Treating Children’s Eczema in the Dry Colorado Climate

During the hot Colorado summer, filled with pool days and hiking treks, and its dry winter months when the snowy mountain days ensue, keeping your skin well and moisturized can feel like an uphill battle. It can be particularly difficult when skin conditions, such as eczema, arise for you and your family. Even in these cases of particularly dry, irritated skin, and even in Colorado’s arid climate, it is possible to maintain nourished, healthy skin. 

“Eczema is a skin condition characterized by itchy, red, rough patches of skin,” says Dr. Holly C. Paugh, MD, FAAD, and Board certified pediatric and general dermatologist with Dermatology Center of the Rockies. “It can be caused by multiple factors, including environmental interactions, and flares up when the skin barrier doesn’t function as well as it should.”

According to Dr. Paugh, eczema is very common in children, with about 60% of eczema patients being diagnosed in their first year and 85% being diagnosed by age five. While eczema often improves gradually as children age, the discomfort that comes with outbreaks can be treated and properly managed every day with a variety of practical solutions.

“Here in Colorado, it’s especially important to use a moisturizer twice daily since the climate is so dry,” says Dr. Paugh. 

She recommends that children use only mild soaps when washing, apply moisturizing cream within five minutes of getting out of the bath or shower, and stick to creams made for sensitive skin with fewer ingredients and fewer fragrances. Depending on the severity of eczema, topical medications and antihistamines can also be used as appropriate.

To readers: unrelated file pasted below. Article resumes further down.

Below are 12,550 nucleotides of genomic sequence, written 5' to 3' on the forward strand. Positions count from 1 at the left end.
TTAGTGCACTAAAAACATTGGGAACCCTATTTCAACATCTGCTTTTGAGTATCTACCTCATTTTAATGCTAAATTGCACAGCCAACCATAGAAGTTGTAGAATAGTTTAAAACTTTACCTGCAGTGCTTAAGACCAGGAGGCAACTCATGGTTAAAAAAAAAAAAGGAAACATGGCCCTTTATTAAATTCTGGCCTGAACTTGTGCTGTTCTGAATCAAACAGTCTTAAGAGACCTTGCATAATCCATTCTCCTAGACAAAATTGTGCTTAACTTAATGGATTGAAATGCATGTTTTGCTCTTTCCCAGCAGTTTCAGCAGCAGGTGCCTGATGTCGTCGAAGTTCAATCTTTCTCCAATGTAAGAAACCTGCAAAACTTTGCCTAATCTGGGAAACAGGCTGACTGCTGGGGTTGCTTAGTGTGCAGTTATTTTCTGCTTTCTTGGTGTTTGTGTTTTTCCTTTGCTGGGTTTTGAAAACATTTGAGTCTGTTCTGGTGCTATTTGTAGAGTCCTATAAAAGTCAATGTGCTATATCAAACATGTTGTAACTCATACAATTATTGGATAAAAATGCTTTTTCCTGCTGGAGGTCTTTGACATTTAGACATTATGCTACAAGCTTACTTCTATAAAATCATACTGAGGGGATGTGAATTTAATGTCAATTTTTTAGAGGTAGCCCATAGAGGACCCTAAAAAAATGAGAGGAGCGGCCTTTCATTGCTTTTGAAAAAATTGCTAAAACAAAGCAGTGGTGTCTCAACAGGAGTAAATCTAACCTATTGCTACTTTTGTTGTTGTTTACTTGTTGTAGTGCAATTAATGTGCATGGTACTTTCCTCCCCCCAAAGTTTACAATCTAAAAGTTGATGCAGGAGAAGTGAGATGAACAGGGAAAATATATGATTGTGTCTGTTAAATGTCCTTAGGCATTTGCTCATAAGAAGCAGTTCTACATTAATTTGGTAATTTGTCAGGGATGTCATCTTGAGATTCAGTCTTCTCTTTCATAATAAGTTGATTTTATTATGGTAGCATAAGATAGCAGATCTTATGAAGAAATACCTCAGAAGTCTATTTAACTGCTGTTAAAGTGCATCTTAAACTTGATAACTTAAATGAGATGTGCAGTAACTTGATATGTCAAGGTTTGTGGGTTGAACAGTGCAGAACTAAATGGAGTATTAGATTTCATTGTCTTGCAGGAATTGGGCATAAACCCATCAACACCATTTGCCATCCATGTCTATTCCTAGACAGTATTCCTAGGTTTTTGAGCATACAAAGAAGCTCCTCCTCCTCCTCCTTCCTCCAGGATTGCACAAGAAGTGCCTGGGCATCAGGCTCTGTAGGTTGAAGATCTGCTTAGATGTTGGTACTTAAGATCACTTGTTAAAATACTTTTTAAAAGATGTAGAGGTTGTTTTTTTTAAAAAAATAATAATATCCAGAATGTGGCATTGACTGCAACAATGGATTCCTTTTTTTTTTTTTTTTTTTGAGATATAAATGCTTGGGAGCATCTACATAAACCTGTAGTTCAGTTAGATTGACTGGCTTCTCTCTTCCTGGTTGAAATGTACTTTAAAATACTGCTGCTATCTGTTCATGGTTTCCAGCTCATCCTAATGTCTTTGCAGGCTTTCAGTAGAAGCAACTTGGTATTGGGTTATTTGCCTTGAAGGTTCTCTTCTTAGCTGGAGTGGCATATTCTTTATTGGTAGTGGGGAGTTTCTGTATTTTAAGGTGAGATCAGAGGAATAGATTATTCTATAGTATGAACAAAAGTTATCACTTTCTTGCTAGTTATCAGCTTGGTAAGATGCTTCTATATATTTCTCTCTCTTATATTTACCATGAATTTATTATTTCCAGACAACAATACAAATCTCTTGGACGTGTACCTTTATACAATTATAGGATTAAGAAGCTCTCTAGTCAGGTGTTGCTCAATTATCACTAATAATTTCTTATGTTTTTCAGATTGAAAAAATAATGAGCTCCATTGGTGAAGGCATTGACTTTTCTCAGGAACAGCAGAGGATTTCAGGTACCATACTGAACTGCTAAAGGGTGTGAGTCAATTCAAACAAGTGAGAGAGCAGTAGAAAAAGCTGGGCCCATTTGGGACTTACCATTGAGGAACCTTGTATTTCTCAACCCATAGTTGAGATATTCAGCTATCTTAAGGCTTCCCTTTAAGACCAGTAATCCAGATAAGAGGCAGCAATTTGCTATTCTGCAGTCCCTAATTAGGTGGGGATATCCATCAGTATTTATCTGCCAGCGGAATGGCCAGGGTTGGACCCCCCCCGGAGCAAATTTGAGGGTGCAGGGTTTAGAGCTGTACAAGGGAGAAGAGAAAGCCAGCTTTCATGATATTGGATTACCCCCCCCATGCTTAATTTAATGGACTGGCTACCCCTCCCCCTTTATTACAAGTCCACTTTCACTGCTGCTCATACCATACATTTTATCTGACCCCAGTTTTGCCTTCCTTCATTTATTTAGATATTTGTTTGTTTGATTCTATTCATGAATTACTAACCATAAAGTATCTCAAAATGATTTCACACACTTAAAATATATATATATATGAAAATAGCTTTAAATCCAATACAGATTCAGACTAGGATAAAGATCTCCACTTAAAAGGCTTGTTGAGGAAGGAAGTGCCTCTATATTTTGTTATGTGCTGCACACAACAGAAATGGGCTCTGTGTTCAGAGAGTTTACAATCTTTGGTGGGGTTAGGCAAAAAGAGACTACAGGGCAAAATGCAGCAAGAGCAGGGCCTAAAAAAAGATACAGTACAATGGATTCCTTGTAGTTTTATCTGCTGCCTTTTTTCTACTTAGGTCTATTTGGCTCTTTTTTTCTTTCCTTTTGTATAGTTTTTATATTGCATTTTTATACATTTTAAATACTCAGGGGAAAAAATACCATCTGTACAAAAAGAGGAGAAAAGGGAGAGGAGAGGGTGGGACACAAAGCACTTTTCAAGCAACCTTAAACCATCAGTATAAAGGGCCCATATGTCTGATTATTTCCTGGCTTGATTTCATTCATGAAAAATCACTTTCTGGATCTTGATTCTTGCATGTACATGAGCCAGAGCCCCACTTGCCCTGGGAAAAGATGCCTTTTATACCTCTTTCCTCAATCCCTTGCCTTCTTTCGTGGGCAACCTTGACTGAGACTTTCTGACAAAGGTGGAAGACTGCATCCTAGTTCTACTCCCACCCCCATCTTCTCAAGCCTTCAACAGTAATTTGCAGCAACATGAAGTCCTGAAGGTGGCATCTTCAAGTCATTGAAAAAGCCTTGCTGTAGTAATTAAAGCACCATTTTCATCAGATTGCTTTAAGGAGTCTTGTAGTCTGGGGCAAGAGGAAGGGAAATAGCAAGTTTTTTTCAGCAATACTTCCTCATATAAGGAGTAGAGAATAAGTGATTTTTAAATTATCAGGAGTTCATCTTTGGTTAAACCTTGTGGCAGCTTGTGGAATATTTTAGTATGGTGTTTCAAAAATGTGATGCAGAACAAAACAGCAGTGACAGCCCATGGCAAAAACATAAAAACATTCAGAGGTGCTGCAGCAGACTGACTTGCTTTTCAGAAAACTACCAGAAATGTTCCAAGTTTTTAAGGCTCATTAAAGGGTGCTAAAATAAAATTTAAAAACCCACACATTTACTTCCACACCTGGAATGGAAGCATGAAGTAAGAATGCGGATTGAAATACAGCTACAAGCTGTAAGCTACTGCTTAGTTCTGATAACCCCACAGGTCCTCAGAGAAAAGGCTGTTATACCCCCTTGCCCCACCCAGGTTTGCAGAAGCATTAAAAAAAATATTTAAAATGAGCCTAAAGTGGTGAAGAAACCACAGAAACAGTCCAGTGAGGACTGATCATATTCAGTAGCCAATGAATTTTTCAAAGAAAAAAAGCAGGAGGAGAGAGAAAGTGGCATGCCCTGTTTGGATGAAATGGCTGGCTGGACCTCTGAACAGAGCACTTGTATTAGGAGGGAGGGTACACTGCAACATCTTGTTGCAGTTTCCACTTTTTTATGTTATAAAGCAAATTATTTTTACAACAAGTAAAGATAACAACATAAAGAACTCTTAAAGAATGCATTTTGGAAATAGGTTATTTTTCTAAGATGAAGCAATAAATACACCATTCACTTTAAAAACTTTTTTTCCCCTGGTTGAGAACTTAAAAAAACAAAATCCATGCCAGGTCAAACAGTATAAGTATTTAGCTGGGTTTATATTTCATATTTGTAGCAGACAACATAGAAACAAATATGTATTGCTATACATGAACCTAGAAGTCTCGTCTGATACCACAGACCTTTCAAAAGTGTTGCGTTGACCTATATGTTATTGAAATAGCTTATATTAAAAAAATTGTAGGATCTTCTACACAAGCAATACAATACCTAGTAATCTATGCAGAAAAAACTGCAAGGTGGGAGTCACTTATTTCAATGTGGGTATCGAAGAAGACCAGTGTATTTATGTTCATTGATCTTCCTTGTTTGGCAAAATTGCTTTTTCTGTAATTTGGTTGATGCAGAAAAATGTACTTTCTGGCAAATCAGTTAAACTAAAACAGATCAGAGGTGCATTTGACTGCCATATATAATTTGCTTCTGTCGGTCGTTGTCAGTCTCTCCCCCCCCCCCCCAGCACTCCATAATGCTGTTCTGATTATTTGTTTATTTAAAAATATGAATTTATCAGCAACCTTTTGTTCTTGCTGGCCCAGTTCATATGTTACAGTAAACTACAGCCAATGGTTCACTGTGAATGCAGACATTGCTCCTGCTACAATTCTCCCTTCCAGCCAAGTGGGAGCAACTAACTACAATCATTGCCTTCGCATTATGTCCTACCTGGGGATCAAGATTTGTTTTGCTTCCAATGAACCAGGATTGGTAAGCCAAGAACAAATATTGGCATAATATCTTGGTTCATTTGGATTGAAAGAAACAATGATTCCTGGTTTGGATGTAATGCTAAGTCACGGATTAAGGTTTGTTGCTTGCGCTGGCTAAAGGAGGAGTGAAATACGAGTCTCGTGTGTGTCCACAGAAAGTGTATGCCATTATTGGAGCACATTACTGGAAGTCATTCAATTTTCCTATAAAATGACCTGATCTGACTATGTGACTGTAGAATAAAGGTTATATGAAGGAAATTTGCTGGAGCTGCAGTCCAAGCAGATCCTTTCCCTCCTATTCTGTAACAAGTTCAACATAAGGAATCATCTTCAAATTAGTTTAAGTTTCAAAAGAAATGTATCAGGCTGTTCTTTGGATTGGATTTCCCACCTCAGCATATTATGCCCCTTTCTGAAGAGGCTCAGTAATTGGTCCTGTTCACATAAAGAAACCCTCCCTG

In some cases, however, eczema needs to be professionally treated. Dr. Paugh notes that, if over-the-counter creams have not helped during an outbreak, visiting a dermatologist to design a treatment plan is advisable. If you notice open sores, crusting or yellow drainage from areas affected by eczema, it’s time to call the dermatologist, as escalating eczema can lead to secondary skin infections if left untreated.

While some of the causes of eczema are genetic, there are ways to lessen the severity of an eczema outbreak. Throughout the year (yes, all year long), wear sunscreen to protect your skin from harmful UV rays, and stay shaded from the sun when possible. Be diligent in establishing a moisturizing regimen as well to ensure that you, and your family, maintain healthy, clear skin no matter the season and climate.